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Tuesday, December 6, 2011

German Modern Dance Danzón Is Even Weirder Than You Think It Would Be

Posted By on Tue, Dec 6, 2011 at 8:30 AM

Thanks for all the fish: The late Pina Bausch - MAARTEN VANDEN ABEELE
  • Maarten Vanden Abeele
  • Thanks for all the fish: The late Pina Bausch

Danzón by Tanztheater Wuppertal

December 2, 2011

Zellerbach Hall, U.C. Berkeley

Better than: A ride in a submarine.

A housewife licks the floor clean, an old queen demonstrates her royal curtsy, video clips of tropical fish fill the stage in glorious high-definition: Summing up the episodic plot of German performer, teacher, and choreographer Pina Bausch's 1995 dance-theater piece Danzón is like describing a painting by Pieter Bruegel the Elder. There's too much happening to be certain you've got it all.

And yet you don't need to "get" much to enjoy it. Abstract art is open-ended like that. So was Bausch's choreographic technique, as rendered by her group Tanztheater Wuppertal at Zellerbach Auditorium on Friday. (Bausch died in Wuppertal, in her native Germany, in 2009.) Post-show, you might have heard a little gender analysis, the idea that classicism keeps society in blinders, references to Pedro Almodóvar (who featured Bausch in Talk to Her), and plenty of wondering about why half the audience thought those fish were so damn funny.   

You can get an idea of what the performance was like from this trailer for PINA -- Dance, dance, otherwise we are lost, a film by Wim Wenders. I was among the wondering-about-fishes crowd. But it was easy to see the humor in Danzón's opening: a diapered man-baby crawls onstage to find a pair of lady-sylphs on the floor, waving serene limbs. Using several strategically placed rocks, he weighs them down, turning their gestures wan and powerless. He watches them struggle while sucking his thumb. Patriarchy much? Danzón is filled with sequences like this: absurd, polarized by gender roles, easily balancing charm and menace. (The national dance of Cuba, danzón could also mean "great dance," with a structure alluding to human interaction itself.) Soon, Regina Advento (who is possibly a bodybuilder?) stalks onstage to announce, "I am here, and you are there." In a brazen reversal, Advento walks down to the front row, hustles an audience member onstage to "show us something," then steps back, waiting to be impressed. Viewer as performer, performer as viewer! It's a light theatrical trick, heavy with the expectations of 2,000 sets of eyes. And don't worry, the invitee is Dominique Mercy, one of the group's artistic directors, doing a spot-on Dame Edna impression. Mercy's character demonstrates the super-deep curtsy she once gave to the Queen Mum, hinting at another theme -- the joy and burden of nostalgia. This being dance-theater, pyrotechnical brilliance is a peer to subtler character-driven portrayals. Bausch's torrid, full-bodied style demands everything from her dancers, whose physiques alone deserve praise. The women have flesh, often a lot of it; the men range from sad-sack to action figure; everyone seems cast to comprise a cross-section of today.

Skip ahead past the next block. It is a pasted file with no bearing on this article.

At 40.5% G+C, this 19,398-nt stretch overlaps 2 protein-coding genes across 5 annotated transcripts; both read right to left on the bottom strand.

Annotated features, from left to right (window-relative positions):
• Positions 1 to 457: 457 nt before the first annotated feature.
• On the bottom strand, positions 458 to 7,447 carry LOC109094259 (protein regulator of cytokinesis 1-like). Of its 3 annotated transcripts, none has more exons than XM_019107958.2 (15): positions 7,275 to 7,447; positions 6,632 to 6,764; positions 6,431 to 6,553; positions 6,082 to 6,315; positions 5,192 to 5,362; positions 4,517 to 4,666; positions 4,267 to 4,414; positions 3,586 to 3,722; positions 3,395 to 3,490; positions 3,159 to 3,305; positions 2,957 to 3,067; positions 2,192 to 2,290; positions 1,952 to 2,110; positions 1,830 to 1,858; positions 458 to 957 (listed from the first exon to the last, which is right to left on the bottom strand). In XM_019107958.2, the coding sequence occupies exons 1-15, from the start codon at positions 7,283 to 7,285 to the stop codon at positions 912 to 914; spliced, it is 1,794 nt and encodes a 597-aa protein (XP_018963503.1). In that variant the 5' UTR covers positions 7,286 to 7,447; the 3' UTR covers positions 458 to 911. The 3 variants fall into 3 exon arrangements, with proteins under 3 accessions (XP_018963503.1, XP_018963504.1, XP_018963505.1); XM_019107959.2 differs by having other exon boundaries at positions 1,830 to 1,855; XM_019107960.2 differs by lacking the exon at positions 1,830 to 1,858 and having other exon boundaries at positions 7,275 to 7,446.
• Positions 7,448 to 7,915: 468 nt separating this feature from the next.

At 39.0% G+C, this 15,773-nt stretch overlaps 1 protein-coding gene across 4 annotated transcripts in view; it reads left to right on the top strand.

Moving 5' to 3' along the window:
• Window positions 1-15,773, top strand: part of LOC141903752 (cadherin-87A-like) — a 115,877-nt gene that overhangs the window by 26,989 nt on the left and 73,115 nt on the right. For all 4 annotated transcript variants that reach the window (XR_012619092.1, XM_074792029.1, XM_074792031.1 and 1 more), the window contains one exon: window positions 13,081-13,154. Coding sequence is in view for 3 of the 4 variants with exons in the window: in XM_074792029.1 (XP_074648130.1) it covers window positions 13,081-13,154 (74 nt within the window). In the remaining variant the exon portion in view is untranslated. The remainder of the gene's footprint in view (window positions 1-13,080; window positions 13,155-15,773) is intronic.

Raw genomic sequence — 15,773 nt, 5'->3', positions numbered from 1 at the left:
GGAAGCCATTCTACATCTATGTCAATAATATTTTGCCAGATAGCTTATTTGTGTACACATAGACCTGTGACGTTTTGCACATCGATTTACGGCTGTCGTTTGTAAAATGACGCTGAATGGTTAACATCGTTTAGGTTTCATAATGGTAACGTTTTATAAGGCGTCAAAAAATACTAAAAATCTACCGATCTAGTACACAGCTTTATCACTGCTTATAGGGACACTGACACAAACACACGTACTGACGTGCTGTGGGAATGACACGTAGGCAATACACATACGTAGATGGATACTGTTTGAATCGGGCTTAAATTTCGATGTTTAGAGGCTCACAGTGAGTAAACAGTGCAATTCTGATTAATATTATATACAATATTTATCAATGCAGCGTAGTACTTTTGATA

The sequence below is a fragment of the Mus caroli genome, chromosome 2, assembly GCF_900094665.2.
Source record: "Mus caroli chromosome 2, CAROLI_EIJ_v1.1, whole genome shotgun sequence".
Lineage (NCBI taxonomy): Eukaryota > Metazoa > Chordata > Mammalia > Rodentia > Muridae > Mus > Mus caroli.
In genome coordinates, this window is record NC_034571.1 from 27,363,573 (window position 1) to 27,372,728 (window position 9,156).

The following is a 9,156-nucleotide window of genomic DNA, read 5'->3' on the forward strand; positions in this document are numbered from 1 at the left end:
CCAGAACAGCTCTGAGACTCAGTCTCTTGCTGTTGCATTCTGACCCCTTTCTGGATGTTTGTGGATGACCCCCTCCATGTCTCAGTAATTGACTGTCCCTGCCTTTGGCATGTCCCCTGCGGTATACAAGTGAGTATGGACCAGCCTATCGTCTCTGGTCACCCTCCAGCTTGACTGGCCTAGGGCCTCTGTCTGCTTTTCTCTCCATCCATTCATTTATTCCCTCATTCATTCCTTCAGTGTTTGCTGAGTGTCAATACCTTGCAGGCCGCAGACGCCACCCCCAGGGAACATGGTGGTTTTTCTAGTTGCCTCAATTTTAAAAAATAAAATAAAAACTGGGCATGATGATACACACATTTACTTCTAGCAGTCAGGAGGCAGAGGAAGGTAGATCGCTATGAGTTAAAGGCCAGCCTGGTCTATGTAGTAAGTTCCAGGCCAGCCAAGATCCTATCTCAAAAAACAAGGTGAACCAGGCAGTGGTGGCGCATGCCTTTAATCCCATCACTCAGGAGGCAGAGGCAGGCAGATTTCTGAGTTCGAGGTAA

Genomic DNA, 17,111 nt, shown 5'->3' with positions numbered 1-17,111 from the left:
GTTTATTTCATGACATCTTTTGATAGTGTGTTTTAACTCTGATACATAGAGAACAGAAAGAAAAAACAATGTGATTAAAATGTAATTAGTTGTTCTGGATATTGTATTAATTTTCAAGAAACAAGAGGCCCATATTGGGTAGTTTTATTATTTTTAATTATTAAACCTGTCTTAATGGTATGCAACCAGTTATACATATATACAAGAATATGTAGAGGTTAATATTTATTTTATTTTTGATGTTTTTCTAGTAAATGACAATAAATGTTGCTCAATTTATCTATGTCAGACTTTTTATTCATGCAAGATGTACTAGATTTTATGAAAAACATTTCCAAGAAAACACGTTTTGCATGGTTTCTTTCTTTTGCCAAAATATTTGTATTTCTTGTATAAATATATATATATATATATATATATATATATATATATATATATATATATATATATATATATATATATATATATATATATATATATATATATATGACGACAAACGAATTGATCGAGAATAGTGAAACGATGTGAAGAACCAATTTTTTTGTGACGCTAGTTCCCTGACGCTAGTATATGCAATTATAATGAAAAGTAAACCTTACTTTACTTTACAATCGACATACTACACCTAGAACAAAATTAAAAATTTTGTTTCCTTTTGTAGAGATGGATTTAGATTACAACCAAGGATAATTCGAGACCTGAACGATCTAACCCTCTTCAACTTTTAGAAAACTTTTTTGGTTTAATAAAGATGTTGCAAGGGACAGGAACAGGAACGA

Aida Vainieri - BETTINA STOΒ
  • Bettina Stoβ
  • Aida Vainieri
As usual with Bausch, Danzón's props and set design go heavy on symbolism, overinflating and exploding age-old tropes. (This deepens the inscrutability of the tropical-fish video, even as its beauty overwhelms that of the dancer before it. Why was this sequence so unbearably long? Why was the dancer so sparsely lit? What does it mean that this role was once Bausch's, and it's now performed by a tall young man -- someone we don't see before or after?) But back to symbolism: There's a fire -- major flames! -- at the stage's corner. Before he can extinguish it, Mercy's character, in feather-boa drag, feels compelled to change into slacks and a shirt. By the time he's man enough to fight a fire, the thing is nearly out. So he does a little heroic-struggle dance. Elsewhere, women bare their upper thighs and sit, just so, on flaming lighters, snuffing them out with easy, synchronized grace. I can't convey how strange this was. After about a million false endings and unforgettable images, Danzón reconstitutes its final moments from the familiar. The diapered man wanders back on stage to suck his thumb. Mercy, a leader of the group since Bausch's death, repeatedly casts dirt on the stage, as at a row of graves, as his queen's curtsy comes out the other side. The housewife growls out a poem citing Goethe's memory of Arcadia. And I'm still wondering about those fish.
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